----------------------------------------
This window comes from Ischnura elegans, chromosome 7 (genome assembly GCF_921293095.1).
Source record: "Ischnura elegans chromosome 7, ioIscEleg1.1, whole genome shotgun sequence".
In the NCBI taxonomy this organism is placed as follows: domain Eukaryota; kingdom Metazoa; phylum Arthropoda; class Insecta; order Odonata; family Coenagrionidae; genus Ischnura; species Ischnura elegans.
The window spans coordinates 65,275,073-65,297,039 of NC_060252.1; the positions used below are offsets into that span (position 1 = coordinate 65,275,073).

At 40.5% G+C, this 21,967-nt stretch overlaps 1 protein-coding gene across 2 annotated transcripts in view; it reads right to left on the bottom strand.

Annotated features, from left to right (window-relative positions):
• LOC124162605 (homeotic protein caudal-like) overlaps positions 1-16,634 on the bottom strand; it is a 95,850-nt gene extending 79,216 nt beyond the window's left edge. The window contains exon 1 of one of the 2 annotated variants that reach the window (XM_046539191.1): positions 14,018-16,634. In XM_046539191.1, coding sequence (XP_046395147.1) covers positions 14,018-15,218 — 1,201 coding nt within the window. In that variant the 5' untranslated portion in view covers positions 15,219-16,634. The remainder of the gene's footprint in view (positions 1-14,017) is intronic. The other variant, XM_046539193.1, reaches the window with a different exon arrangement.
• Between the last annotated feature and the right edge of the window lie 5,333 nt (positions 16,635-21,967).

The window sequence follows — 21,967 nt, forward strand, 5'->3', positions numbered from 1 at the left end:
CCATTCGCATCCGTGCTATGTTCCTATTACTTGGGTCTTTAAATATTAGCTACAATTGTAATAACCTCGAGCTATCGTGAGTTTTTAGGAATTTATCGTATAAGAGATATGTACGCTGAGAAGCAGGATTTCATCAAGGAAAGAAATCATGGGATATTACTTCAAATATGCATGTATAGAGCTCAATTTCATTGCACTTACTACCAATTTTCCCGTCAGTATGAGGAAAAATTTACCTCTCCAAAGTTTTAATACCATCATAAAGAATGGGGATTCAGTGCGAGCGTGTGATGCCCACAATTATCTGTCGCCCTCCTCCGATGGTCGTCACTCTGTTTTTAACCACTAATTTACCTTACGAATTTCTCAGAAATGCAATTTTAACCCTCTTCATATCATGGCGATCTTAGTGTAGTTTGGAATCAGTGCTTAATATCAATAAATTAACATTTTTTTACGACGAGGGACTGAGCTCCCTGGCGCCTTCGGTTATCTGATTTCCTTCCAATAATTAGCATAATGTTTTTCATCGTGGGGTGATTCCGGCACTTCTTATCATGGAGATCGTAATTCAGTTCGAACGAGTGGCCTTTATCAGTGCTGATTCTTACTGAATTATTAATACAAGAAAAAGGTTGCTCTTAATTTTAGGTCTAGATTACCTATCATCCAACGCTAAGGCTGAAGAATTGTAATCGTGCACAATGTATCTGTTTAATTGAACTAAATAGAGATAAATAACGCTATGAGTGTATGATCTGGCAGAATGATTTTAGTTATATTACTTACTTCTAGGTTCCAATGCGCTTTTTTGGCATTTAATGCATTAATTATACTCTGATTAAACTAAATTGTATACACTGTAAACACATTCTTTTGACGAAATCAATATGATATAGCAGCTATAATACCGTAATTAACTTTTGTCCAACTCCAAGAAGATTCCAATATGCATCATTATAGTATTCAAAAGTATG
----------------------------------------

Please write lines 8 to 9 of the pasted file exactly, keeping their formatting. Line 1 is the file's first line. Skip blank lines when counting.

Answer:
• Between the last annotated feature and the right edge of the window lie 5,333 nt (positions 16,635-21,967).

The window sequence follows — 21,967 nt, forward strand, 5'->3', positions numbered from 1 at the left end: